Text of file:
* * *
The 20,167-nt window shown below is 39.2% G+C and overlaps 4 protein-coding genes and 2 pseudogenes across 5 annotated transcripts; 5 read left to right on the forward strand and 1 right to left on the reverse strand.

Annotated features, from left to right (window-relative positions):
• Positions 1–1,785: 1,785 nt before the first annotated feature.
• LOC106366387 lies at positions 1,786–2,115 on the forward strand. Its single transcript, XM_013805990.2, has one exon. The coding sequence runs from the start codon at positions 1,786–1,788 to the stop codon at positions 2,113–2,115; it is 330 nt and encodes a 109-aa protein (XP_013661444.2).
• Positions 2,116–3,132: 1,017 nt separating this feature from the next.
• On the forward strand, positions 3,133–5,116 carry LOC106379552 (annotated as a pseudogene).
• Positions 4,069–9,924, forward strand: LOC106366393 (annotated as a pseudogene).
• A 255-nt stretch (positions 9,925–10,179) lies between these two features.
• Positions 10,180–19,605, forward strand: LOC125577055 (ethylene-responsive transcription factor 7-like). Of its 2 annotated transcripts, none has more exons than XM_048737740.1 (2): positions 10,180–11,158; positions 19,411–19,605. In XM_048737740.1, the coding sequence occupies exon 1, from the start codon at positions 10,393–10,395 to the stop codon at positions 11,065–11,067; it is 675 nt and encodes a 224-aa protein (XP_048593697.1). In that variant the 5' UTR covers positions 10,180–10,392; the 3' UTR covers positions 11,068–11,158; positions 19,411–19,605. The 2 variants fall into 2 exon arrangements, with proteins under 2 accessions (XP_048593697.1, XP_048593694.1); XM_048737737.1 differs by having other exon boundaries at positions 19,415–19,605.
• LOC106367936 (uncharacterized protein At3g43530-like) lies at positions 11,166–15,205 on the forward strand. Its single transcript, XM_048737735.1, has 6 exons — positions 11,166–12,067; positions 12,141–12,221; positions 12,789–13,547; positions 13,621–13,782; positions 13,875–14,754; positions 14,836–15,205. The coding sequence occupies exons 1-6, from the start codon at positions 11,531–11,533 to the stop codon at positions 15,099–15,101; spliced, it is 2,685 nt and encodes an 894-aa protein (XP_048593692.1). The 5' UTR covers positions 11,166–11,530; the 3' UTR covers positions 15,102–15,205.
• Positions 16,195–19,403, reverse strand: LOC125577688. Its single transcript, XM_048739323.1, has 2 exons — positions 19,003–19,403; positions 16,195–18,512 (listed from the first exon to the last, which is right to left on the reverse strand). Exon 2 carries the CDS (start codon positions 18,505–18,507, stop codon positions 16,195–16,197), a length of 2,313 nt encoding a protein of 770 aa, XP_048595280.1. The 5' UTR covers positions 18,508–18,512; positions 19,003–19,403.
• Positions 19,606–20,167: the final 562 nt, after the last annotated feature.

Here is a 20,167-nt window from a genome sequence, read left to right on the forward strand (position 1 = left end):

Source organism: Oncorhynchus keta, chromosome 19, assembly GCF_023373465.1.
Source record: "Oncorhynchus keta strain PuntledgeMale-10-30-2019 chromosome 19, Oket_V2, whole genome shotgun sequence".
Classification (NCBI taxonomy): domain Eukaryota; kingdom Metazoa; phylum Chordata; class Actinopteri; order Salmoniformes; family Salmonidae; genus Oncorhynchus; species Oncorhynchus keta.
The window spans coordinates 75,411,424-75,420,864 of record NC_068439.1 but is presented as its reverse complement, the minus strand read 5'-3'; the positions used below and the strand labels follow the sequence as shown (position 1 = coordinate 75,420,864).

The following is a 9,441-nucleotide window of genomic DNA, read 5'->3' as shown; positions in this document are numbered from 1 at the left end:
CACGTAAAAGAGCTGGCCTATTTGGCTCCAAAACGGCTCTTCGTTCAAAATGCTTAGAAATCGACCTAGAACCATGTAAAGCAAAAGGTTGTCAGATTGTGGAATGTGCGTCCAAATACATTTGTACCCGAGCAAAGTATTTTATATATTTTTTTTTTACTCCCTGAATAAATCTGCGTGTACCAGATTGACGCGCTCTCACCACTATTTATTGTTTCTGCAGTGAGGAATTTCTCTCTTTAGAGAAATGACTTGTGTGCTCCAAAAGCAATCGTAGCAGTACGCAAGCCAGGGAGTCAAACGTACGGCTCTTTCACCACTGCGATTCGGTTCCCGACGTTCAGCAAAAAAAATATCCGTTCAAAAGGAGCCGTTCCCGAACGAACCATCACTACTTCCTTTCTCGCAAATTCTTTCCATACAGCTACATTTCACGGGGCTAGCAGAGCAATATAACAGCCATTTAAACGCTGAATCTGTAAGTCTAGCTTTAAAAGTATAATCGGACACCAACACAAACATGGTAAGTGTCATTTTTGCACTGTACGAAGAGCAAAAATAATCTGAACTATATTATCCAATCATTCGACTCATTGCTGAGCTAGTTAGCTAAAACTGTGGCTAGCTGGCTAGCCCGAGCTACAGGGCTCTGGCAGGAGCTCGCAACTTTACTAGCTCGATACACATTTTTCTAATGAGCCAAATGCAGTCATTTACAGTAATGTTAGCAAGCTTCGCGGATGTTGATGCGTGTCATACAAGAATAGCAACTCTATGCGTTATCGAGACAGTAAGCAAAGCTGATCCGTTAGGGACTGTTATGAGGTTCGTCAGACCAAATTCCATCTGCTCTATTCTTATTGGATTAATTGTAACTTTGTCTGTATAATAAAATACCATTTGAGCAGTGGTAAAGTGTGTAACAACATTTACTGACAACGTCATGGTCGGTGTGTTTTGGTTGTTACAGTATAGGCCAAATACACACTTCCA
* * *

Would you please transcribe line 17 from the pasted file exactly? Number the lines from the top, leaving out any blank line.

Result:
The window spans coordinates 75,411,424-75,420,864 of record NC_068439.1 but is presented as its reverse complement, the minus strand read 5'-3'; the positions used below and the strand labels follow the sequence as shown (position 1 = coordinate 75,420,864).